The Australian dollar continues to struggle, as the pair trades slightly below the 0.92 level. Chinese Manufacturing PMI dropped slightly, but managed to stay above the 50-point level, which indicates expansion. Key Chinese data is often a market-mover for the Aussie, as China is Australia’s most important trading partner. Over the weekend, Australian data was mixed. AIG Manufacturing Index rose to a sixteen-month high, while MI Inflation Gauge dipped lower. In the US, today’s highlight is ISM Manufacturing PMI. The markets are hoping that the key index will bounce back from a weak release last month and climb above the 50-point level, which indicates expansion.
The markets may have become accustomed to seeing mixed numbers out of the US, but last week’s releases were mostly solid, helping to boost market confidence and the US dollar. Manufacturing, consumer confidence and housing numbers all beat their estimates. Unemployment Claims bounced back after a poor release the week before, and almost matched the estimate. Although GDP fell short of the estimate, the dollar remained strong, as the indicator pointed to respectable growth by the US economy. These solid numbers are particularly encouraging as they come from a wide range of economic sectors. Further strong numbers out of the US could be an indication that the recovery is gaining steam.
There have been some conflicting signals lately out of the US Federal Reserve concerning quantitative easing. The US dollar surged after Federal Reserve Chair Bernard Bernanke said that the Fed was planning to scale down QE. However, US (and global) stock markets fell sharply on the news, and the Fed found itself trying to contain the damage and calm the nervous markets. Dallas Fed President Richard Fisher declared that “tapering” should not be confused with “tightening” and said that the Fed was not exiting from its accommodative policy action just yet. Minneapolis Fed President Naraya Kocherlakota reiterated that the Fed was continuing with an expansionary monetary policy event if QE was terminated, and said that it was a misperception to assume that the Federal Reserve had turned more hawkish. One can be excused for dismissing these statements as little more than linguistic acrobatics, and it is questionable if the markets will be reassured by these statements from the Fed, which are clearly aimed at damage control and reassuring nervous investors. Talk of tapering QE has been a positive factor for the US dollar, which remains strong against the major currencies.
Global growth has been sputtering for some time, and there was more bad news, as an HSBC report downgraded its forecast for global growth. In its report, HSBC said that it had lowered its forecast due to the US Federal Reserve decision to cut QE, as well as a sharp slowdown in China and other emerging countries such as India and Brazil. The report revised China’s GDP from 8.2% to 7.4% for 2013 and from 8.4% to 7.4% for next year. Weaker global growth will likely have a strong impact on countries which heavily depend on exports, such as Japan, Canada and Australia, and this could have a strong negative impact on these countries’ currencies.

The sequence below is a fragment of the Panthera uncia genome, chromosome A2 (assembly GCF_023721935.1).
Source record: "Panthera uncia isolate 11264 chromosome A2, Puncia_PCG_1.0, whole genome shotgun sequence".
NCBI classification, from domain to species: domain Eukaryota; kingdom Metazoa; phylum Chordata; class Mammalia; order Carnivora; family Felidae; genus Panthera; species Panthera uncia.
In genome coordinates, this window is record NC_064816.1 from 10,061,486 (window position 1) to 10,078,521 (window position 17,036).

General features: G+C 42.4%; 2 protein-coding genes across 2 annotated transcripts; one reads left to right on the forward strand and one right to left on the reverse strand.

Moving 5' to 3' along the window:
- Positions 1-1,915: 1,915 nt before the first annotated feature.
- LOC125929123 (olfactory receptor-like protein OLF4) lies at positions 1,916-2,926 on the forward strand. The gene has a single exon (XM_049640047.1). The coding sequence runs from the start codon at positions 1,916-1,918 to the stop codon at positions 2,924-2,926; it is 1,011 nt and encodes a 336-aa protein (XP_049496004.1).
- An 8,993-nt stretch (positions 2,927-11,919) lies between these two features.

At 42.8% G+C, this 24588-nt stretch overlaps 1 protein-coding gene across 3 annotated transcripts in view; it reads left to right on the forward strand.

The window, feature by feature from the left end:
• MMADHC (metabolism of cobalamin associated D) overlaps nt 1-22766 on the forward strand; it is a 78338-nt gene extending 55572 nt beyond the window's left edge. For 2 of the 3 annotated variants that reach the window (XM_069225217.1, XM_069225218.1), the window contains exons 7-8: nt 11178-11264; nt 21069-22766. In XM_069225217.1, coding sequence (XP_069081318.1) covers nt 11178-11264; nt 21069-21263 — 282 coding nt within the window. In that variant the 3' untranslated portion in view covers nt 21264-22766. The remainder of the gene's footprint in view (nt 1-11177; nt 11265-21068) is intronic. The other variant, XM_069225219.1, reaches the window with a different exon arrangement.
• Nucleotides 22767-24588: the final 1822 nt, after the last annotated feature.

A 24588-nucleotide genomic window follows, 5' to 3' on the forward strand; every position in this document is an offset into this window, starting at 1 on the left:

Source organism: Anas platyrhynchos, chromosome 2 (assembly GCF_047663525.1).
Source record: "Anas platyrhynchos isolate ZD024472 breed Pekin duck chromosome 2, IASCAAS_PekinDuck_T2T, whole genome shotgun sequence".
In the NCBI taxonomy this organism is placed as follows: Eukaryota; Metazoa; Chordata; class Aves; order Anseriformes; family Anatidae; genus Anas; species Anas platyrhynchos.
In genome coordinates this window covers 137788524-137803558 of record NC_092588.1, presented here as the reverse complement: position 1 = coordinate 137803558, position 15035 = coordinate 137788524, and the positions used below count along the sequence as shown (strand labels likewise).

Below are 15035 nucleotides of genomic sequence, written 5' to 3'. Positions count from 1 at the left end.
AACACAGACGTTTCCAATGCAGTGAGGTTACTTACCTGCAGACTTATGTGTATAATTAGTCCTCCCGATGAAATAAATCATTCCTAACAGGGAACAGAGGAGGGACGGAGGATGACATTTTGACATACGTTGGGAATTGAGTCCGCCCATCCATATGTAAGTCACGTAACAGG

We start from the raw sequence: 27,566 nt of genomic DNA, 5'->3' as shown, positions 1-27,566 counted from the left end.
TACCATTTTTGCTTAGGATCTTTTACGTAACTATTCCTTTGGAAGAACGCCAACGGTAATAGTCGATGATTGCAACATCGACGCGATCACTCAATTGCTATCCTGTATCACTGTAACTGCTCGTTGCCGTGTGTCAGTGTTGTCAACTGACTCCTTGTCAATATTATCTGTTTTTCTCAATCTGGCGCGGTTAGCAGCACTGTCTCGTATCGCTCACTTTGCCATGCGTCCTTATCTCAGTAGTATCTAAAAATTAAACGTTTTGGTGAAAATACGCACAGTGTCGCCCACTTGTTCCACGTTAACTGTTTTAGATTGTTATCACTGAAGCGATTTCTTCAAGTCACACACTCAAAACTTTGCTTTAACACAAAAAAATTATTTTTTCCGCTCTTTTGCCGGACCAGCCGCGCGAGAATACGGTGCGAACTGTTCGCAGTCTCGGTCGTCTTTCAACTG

In Australia, the pre-election battles are heating up, as Prime Minister Julia Gillard was defeated in a Labor leadership race last week and was replaced by Kevin Rudd, who takes over as Prime Minister. Elections are expected in September, and Labor is facing an uphill battle to win re-election. However, opinion polls show that Labor will pick up more seats under Rudd’s leadership. Meanwhile, Chris Bowen, a close ally of Rudd, has been appointed Treasurer. Bowen will also have his work cut out for him, as the Australian economy continues to sputter, despite repeated rate cuts by the RBA. Rudd is considered as being business-friendly, and his victory in the Labor leadership race could boost consumer and business confidence, and help prop up the sinking Australian dollar.
AUD/USD for Monday, July 1, 2013
AUD/USD July 1 at 11:50 GMT
AUD/USD 0.9190 H: 0.9207 L: 0.9136
AUD/USD has edged higher on Monday, but has not been able to consolidate above the 0.92 level. The pair faces support at 0.9135. Given the volatility we are seeing from the pair, this line cannot be considered safe. There is a stronger support level at 0.9071. On the upside, the pair faces resistance at 0.9221. This is a weak line, and could be tested if the Aussie can move higher. We encounter stronger resistance at 0.9328.
- Current range: 0.9135 to 0.9221
Further levels in both directions:
- Below: 0.9135, 0.9071, 0.9000, 0.8916 and 0.8747
- Above: 0.9221, 0.9328, 0.9405, 0.9541 and 0.9651
OANDA’s Open Positions Ratio
AUD/USD ratio is pointing to movement towards long positions in Monday trading. This is consistent with what we are currently seeing from AUD/USD, as the Australian dollar has edged higher. The ratio continues to be dominated by long positions, indicating a strong trader bias towards the Australian dollar moving higher.
AUD/USD continues to struggle, as the pair drops to multi-year lows. If the downward trend continues, we could see more pressure on the significant 0.90 level. There is a good chance of some volatility on Tuesday, as the RBA releases its key interest rate for July.
- 00:30 Australian MI Inflation Gauge. Actual 0.0%.
- 13:00 US Final Manufacturing PMI. Estimate 52.4 points.
- 14:00 US ISM Manufacturing PMI. Estimate 50.6 points.
- 14:00 US ISM Manufacturing Prices. Estimate 50.5 points.
- 14:00 US Construction Spending. Estimate 0.6%.
*Key releases are highlighted in bold
*All release times are GMT
This article is for general information purposes only. It is not investment advice or a solution to buy or sell securities. Opinions are the authors; not necessarily that of OANDA Corporation or any of its affiliates, subsidiaries, officers or directors. Leveraged trading is high risk and not suitable for all. You could lose all of your deposited funds.